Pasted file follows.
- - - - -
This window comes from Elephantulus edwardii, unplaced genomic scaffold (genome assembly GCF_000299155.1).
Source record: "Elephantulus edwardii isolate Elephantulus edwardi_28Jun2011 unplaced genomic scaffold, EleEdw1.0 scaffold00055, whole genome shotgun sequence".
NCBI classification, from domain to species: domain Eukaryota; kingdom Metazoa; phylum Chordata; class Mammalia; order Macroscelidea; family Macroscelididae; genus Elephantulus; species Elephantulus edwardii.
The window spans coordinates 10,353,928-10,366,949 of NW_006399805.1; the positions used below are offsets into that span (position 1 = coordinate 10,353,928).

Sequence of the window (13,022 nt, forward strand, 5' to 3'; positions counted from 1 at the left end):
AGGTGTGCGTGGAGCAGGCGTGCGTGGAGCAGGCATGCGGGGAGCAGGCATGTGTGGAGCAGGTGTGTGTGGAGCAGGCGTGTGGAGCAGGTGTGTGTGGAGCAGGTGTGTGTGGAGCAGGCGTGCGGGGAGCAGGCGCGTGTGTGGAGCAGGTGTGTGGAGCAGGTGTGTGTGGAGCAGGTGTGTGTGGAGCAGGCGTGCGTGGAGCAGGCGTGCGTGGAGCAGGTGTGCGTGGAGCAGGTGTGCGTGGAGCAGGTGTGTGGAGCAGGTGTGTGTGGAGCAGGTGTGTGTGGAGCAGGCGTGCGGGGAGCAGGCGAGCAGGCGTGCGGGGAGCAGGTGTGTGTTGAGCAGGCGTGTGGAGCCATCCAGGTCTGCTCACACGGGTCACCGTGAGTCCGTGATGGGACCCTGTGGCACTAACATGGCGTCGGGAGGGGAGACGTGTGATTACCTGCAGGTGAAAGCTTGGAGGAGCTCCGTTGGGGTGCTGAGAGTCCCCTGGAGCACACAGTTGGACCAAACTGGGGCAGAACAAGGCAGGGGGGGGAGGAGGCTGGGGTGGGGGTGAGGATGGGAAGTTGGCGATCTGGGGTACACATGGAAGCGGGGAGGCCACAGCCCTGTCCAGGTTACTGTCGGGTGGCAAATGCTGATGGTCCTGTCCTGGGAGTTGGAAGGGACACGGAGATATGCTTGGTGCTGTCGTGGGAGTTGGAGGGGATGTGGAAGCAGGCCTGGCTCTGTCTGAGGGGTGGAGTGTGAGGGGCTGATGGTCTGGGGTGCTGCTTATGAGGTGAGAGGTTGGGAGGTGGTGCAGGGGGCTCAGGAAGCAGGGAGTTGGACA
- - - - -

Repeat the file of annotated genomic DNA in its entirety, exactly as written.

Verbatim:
This window comes from Elephantulus edwardii, unplaced genomic scaffold (genome assembly GCF_000299155.1).
Source record: "Elephantulus edwardii isolate Elephantulus edwardi_28Jun2011 unplaced genomic scaffold, EleEdw1.0 scaffold00055, whole genome shotgun sequence".
NCBI classification, from domain to species: domain Eukaryota; kingdom Metazoa; phylum Chordata; class Mammalia; order Macroscelidea; family Macroscelididae; genus Elephantulus; species Elephantulus edwardii.
The window spans coordinates 10,353,928-10,366,949 of NW_006399805.1; the positions used below are offsets into that span (position 1 = coordinate 10,353,928).

Sequence of the window (13,022 nt, forward strand, 5' to 3'; positions counted from 1 at the left end):
AGGTGTGCGTGGAGCAGGCGTGCGTGGAGCAGGCATGCGGGGAGCAGGCATGTGTGGAGCAGGTGTGTGTGGAGCAGGCGTGTGGAGCAGGTGTGTGTGGAGCAGGTGTGTGTGGAGCAGGCGTGCGGGGAGCAGGCGCGTGTGTGGAGCAGGTGTGTGGAGCAGGTGTGTGTGGAGCAGGTGTGTGTGGAGCAGGCGTGCGTGGAGCAGGCGTGCGTGGAGCAGGTGTGCGTGGAGCAGGTGTGCGTGGAGCAGGTGTGTGGAGCAGGTGTGTGTGGAGCAGGTGTGTGTGGAGCAGGCGTGCGGGGAGCAGGCGAGCAGGCGTGCGGGGAGCAGGTGTGTGTTGAGCAGGCGTGTGGAGCCATCCAGGTCTGCTCACACGGGTCACCGTGAGTCCGTGATGGGACCCTGTGGCACTAACATGGCGTCGGGAGGGGAGACGTGTGATTACCTGCAGGTGAAAGCTTGGAGGAGCTCCGTTGGGGTGCTGAGAGTCCCCTGGAGCACACAGTTGGACCAAACTGGGGCAGAACAAGGCAGGGGGGGGAGGAGGCTGGGGTGGGGGTGAGGATGGGAAGTTGGCGATCTGGGGTACACATGGAAGCGGGGAGGCCACAGCCCTGTCCAGGTTACTGTCGGGTGGCAAATGCTGATGGTCCTGTCCTGGGAGTTGGAAGGGACACGGAGATATGCTTGGTGCTGTCGTGGGAGTTGGAGGGGATGTGGAAGCAGGCCTGGCTCTGTCTGAGGGGTGGAGTGTGAGGGGCTGATGGTCTGGGGTGCTGCTTATGAGGTGAGAGGTTGGGAGGTGGTGCAGGGGGCTCAGGAAGCAGGGAGTTGGACA